Weakley County Library Receives Technology Grant – NWTN Today

Story by press reporter Shannon Taylor

Ned R. McWherter Weakley County Library director Candy McAdams told the board that they had received a $1102.00 technology grant from the Tennessee State Library and Archives. The project was made possible by the Institute for Museum and Library Services. The scholarship is a 50/50 match scholarship. The grant was awarded because technology has become a fundamental service that libraries provide to the community to gain equal access to the internet and online services needed in daily life.

The library’s mission statement for implementing the technology plan reads: “The mission of the Ned R. McWherter Weakley County Library is to provide all Weakley County citizens with free and equal access to popular, exciting resources and services. The technology provided will greatly improve the services that the library offers to all users. With access to the world outside of Weakley County, all citizens can make informed decisions that lead to more productive lives.”

The library plan is designed to guide technological development in the library for the next three years. It will support the library’s mission statement minimum requirements, stimulate discussion about the community’s technology needs, and provide a structure for planning and budgeting over the next three years.

The library’s goals include providing Internet access by the fastest and most cost effective means for guest and staff use, providing Wi-Fi access to all areas of the library and property, the library’s hardware, software and network meet the library’s needs, maintain eight public access, four laptops, four workstations, five jetpacks and four Chromebooks, train well-trained staff on how to use technology to improve library services, provide access to a color printer, copier and scanner, and Provide ongoing technology for library patrons Training and support for library patrons’ personal electronic devices where library software is involved.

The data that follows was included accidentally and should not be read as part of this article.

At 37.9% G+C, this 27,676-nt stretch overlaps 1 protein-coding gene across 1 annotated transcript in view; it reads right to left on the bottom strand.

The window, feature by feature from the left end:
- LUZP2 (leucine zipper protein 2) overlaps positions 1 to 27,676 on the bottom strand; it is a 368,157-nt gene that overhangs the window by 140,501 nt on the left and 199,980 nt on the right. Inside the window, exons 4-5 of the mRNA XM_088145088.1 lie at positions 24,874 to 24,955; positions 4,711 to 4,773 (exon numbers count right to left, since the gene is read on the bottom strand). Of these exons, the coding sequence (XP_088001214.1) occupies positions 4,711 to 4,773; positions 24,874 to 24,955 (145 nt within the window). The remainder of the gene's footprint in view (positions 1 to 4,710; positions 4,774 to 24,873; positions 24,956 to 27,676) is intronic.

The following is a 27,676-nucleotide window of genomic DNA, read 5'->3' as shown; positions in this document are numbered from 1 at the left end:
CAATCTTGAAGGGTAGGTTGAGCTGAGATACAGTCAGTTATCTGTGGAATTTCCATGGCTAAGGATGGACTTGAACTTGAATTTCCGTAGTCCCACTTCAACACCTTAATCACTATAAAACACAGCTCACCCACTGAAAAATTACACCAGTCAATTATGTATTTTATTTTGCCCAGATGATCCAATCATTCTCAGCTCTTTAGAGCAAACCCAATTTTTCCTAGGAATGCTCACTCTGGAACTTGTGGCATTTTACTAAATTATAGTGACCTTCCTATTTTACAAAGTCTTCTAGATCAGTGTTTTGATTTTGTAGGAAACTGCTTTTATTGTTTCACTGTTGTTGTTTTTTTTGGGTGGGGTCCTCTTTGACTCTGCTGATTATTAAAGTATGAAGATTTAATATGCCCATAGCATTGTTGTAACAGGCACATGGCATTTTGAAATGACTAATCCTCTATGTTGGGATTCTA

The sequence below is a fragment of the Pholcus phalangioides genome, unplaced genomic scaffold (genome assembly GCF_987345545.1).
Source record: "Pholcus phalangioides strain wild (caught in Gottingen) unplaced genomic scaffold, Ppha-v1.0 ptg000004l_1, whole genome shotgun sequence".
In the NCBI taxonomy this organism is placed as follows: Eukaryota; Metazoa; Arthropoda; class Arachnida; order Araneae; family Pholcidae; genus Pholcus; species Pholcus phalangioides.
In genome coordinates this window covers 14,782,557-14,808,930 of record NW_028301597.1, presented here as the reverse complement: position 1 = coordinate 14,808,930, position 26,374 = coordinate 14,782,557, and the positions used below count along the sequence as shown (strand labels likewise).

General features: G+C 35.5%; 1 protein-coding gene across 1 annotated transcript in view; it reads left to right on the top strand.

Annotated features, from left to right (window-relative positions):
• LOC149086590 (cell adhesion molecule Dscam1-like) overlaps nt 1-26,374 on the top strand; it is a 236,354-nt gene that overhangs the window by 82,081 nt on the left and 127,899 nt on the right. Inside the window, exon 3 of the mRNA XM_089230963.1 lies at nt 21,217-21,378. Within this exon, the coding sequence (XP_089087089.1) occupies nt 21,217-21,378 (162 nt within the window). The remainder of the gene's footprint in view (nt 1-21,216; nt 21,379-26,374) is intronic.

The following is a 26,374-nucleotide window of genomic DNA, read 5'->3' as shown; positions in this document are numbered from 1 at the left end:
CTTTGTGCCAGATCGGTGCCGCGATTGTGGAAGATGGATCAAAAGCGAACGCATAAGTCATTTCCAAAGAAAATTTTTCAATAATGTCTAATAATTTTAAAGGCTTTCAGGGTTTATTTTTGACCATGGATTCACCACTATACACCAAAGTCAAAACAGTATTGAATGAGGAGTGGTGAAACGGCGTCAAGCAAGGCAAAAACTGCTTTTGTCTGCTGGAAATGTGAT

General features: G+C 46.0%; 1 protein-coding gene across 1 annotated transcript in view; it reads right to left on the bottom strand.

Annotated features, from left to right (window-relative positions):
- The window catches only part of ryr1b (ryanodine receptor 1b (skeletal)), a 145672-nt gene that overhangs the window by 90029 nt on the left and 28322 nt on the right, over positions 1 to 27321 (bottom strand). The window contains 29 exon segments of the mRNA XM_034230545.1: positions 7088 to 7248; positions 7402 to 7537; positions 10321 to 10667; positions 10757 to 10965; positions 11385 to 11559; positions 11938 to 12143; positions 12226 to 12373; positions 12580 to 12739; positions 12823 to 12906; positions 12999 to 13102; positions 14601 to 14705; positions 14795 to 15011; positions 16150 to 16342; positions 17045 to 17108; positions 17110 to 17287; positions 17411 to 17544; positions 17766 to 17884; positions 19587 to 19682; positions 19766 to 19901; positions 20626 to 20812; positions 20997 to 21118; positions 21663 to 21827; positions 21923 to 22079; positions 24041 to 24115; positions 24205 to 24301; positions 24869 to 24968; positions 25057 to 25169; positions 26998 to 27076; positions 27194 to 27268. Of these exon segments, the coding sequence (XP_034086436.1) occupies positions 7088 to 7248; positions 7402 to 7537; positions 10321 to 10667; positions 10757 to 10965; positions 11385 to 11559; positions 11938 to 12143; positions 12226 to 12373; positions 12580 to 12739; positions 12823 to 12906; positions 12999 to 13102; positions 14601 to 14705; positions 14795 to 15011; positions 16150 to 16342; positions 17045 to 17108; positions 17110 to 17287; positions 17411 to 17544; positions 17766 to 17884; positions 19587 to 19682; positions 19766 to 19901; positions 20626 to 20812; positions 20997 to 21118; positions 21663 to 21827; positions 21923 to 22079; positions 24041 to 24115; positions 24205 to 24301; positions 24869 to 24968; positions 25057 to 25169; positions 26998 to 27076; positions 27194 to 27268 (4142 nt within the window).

Implementation of the library’s technology plan will be presented to the board, which is scheduled for approval in January 2023.

In other news, Pam Kruzich left the library $25,000.00 in her will, but according to Chair Tommy Moore, it could take months to settle things and distribute the money. The board also wants the Friends of the Library group to get going again and will be working on plans to get this going in the coming months. The upstairs library carpet was completed by Paint Plus in Paris. The library also plans to take bids for a landscaping project ahead of time and will be sending out notices before spring.

The library held 216 programs this quarter, attended by 1,671 people. They had 2,832 visitors and answered 1,871 reference questions. There were 321 computer uses and 3,331 wireless sessions. The book club met twice and discussed Julia Kelley’s ‘Last Garden in England’ and Frederick Bachman’s ‘Anxious Men’.

Upcoming events include the Discovery Park of America Lego Contest, which will see all of the area’s libraries participate. This competition has the November theme “Your Community of Opportunity” and entries must be submitted by November 11th. There are five age categories including 0-5, 6-11, 12-18 and adults. The size limit is 10 x 10 x 18 inches in all directions, kits are not allowed and prizes include one-day entry to DPA and grand prize one-year membership to DPA.

The library holds their pumpkin decorating contest and provides pumpkins for the contestants. Entries must be submitted by October 26, 5:00 p.m. The pumpkins cannot be carved or cut.

There will be a virtual book review with Temple Grandin, but a date has not yet been set. Grandin is a scientist, academic and animal behaviorist. Grandin is a consultant for the livestock industry, where she offers advice on animal behavior, and is also a spokesperson for autism. She is currently a faculty member in Animal Sciences at Colorado State University’s College of Agricultural Sciences. in 2010, time 100, an annual list of the 100 most influential people in the world, named them in the “Heroes” category. Grandin has been an outspoken supporter of autism rights and neurodiversity movements.

The board will not meet in November.

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